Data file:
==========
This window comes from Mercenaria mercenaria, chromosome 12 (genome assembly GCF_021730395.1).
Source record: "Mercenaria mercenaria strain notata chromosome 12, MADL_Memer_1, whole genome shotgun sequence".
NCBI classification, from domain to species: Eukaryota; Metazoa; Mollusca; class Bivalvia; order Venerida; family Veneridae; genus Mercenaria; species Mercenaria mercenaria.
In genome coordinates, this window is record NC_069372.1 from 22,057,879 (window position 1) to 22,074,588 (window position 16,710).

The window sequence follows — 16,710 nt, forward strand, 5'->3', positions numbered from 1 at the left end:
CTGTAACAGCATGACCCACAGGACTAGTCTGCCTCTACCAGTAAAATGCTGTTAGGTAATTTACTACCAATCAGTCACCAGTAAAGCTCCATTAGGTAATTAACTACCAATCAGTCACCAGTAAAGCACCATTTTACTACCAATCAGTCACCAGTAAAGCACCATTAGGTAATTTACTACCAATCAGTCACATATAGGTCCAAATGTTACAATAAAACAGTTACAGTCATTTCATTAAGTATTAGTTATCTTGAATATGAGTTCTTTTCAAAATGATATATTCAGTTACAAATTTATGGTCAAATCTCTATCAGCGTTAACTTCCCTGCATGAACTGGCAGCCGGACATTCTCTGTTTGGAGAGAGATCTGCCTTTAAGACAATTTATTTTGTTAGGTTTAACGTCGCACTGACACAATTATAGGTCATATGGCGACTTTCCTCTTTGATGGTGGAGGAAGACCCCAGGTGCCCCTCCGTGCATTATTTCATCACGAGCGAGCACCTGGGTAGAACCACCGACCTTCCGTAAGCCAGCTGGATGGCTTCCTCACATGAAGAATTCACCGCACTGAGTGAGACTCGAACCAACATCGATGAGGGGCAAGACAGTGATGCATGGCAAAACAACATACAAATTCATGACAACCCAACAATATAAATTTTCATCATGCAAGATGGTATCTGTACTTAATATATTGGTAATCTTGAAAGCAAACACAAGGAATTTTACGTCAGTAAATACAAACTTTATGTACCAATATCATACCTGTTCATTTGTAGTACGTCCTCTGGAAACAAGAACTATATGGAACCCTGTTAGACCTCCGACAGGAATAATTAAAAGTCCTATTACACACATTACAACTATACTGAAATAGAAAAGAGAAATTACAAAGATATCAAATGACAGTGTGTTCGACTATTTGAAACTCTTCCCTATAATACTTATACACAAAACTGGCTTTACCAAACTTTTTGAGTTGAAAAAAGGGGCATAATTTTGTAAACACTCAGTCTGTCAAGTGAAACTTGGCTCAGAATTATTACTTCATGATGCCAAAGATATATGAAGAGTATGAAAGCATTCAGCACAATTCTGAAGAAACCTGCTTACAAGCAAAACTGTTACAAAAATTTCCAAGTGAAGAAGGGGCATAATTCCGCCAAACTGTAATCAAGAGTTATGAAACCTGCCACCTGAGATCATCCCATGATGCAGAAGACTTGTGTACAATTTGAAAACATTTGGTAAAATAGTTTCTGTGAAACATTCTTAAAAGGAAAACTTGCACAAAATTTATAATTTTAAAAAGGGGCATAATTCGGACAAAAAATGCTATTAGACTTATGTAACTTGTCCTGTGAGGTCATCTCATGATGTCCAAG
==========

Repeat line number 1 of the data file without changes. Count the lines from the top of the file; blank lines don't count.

This window comes from Mercenaria mercenaria, chromosome 12 (genome assembly GCF_021730395.1).